The cars we drive say a lot about us, it’s been said. There are several qualities of an AMG performance luxury sedan that overlap with the qualities of its distinguished owner. For instance, creating an impression comes naturally to both, so does the ambition to always deliver an exceptional performance. However, the strongest feature is that both the owner and the AMG marque continually challenge themselves in pursuit of new goals, stretching the limits of performance.

This winning quality comes alive, especially, in the latest Mercedes-AMG marque – the Mercedes-AMG E 63 S 4MATIC+. With the most powerful engine to have ever been installed in an E-class, this undisputed performance sedan promises immense power at the driver’s command. With 612 HP under its hood, the car achieves 0-100 km/h in just a few seconds - 3.4 to be precise. Moreover, the car comes with the latest driver-assistance technology that promises intelligent control and provides an agile and responsive ride.

But, the new AMG is not just about work (or traction in car lingo). One of its core features is to provide its owners a challenge on the race track. Its drift mode, which converts the vehicle into a pure rear-wheel drive, offers pure exhilaration and adds a work-play dynamic to the car. In that sense, the new AMG is a collaborator of sorts - one that partners with its owner to create an impression through performance. And on the weekends, the car pushes him/her to express absolute power using its race mode with a thunderous roar of the engine - the pure sound of adrenalin. This balance between work and play has been achieved using cutting-edge features in the car that together create an almost intuitive driver-machine relationship.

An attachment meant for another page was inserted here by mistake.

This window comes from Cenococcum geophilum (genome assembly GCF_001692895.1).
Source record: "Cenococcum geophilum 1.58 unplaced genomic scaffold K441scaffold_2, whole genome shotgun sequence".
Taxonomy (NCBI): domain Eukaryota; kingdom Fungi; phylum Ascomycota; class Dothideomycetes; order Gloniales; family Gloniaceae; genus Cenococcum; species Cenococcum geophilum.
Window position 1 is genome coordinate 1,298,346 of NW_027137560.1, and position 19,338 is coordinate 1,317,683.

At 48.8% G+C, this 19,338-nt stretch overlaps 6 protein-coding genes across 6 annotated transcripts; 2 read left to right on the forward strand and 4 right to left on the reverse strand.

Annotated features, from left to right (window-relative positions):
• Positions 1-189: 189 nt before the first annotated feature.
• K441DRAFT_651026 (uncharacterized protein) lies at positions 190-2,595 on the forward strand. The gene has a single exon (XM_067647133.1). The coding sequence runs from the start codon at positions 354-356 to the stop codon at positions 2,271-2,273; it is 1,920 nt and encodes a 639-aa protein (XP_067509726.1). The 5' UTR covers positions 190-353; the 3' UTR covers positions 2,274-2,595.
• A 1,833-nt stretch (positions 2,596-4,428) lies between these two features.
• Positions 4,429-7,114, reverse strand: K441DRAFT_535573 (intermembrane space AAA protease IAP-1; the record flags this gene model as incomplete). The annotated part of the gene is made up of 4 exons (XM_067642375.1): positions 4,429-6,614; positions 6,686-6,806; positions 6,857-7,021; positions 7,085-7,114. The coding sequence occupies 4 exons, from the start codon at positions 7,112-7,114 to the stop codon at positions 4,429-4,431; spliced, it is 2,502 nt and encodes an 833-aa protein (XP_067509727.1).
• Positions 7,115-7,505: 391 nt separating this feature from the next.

If you’re looking for a car that shares your enthusiasm for driving, you’ll find a partner in the new AMG. However, buying an AMG is not just about owning a powerhouse on wheels, it’s also about adopting a driving philosophy in which power is just the starting point - the main skill lies in how you manoeuvre that power on the road. A performance sedan in its sportiest form, Mercedes-AMG’s latest model takes vehicle performance to an unmatched level. A decade ago, this amount of speed and power in a luxury 4-door model would be un-thinkable.


The new Mercedes-AMG comes with a host of individualisation options through designo, the artistic side of Mercedes’s innovation, so the car becomes an extension of the owner’s distinctive personality. An expressive design with a new radiator grille and a muscular front apron showcase its athleticism. A new-age driver environment, widescreen cockpit, the AMG performance steering wheel and sports seat delivers an intensive driving experience. With the Mercedes-AMG E 63 S 4MATIC+, AMG has created an undisputed performance sedan that can rip the race track as well as provide reliable luxury sedan-duty. To know more about the most powerful E-class of all time, see here.

This article was produced by the Scroll marketing team on behalf of Mercedes-Benz and not by the Scroll editorial team.